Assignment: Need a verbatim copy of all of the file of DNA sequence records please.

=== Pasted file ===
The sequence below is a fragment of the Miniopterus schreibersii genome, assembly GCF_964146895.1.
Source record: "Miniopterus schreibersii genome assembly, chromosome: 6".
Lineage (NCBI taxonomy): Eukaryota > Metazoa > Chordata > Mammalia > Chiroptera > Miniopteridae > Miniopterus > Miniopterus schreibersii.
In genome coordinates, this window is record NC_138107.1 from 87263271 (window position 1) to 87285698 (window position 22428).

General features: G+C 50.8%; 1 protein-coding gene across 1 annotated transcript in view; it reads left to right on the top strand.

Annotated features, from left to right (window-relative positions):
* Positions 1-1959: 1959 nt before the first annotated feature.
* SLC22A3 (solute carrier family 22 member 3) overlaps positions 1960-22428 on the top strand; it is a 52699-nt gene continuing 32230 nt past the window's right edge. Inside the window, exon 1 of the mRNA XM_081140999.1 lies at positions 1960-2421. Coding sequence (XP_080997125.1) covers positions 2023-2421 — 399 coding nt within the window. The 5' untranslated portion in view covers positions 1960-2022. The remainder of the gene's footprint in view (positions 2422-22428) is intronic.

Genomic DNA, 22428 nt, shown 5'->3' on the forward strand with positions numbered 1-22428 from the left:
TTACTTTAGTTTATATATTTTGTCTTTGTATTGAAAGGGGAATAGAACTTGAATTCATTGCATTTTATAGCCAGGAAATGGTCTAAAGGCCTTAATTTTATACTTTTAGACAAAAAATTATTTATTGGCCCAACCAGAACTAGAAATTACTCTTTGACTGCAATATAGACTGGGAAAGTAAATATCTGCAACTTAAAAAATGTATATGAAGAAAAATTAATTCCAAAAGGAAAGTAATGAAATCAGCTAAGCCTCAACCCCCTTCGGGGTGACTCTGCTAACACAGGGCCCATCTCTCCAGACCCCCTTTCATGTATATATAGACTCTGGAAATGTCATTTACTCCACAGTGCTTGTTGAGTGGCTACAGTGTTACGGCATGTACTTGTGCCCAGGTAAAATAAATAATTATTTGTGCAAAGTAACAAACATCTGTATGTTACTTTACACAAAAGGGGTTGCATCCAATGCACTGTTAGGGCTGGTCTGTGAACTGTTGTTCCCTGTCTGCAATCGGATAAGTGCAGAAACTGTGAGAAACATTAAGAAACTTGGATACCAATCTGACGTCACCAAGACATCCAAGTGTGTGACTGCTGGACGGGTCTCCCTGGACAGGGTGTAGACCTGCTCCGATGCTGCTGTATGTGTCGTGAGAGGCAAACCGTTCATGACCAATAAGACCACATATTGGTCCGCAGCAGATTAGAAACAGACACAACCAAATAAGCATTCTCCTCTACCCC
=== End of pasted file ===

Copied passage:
The sequence below is a fragment of the Miniopterus schreibersii genome, assembly GCF_964146895.1.
Source record: "Miniopterus schreibersii genome assembly, chromosome: 6".
Lineage (NCBI taxonomy): Eukaryota > Metazoa > Chordata > Mammalia > Chiroptera > Miniopteridae > Miniopterus > Miniopterus schreibersii.
In genome coordinates, this window is record NC_138107.1 from 87263271 (window position 1) to 87285698 (window position 22428).

General features: G+C 50.8%; 1 protein-coding gene across 1 annotated transcript in view; it reads left to right on the top strand.

Annotated features, from left to right (window-relative positions):
* Positions 1-1959: 1959 nt before the first annotated feature.
* SLC22A3 (solute carrier family 22 member 3) overlaps positions 1960-22428 on the top strand; it is a 52699-nt gene continuing 32230 nt past the window's right edge. Inside the window, exon 1 of the mRNA XM_081140999.1 lies at positions 1960-2421. Coding sequence (XP_080997125.1) covers positions 2023-2421 — 399 coding nt within the window. The 5' untranslated portion in view covers positions 1960-2022. The remainder of the gene's footprint in view (positions 2422-22428) is intronic.

Genomic DNA, 22428 nt, shown 5'->3' on the forward strand with positions numbered 1-22428 from the left:
TTACTTTAGTTTATATATTTTGTCTTTGTATTGAAAGGGGAATAGAACTTGAATTCATTGCATTTTATAGCCAGGAAATGGTCTAAAGGCCTTAATTTTATACTTTTAGACAAAAAATTATTTATTGGCCCAACCAGAACTAGAAATTACTCTTTGACTGCAATATAGACTGGGAAAGTAAATATCTGCAACTTAAAAAATGTATATGAAGAAAAATTAATTCCAAAAGGAAAGTAATGAAATCAGCTAAGCCTCAACCCCCTTCGGGGTGACTCTGCTAACACAGGGCCCATCTCTCCAGACCCCCTTTCATGTATATATAGACTCTGGAAATGTCATTTACTCCACAGTGCTTGTTGAGTGGCTACAGTGTTACGGCATGTACTTGTGCCCAGGTAAAATAAATAATTATTTGTGCAAAGTAACAAACATCTGTATGTTACTTTACACAAAAGGGGTTGCATCCAATGCACTGTTAGGGCTGGTCTGTGAACTGTTGTTCCCTGTCTGCAATCGGATAAGTGCAGAAACTGTGAGAAACATTAAGAAACTTGGATACCAATCTGACGTCACCAAGACATCCAAGTGTGTGACTGCTGGACGGGTCTCCCTGGACAGGGTGTAGACCTGCTCCGATGCTGCTGTATGTGTCGTGAGAGGCAAACCGTTCATGACCAATAAGACCACATATTGGTCCGCAGCAGATTAGAAACAGACACAACCAAATAAGCATTCTCCTCTACCCC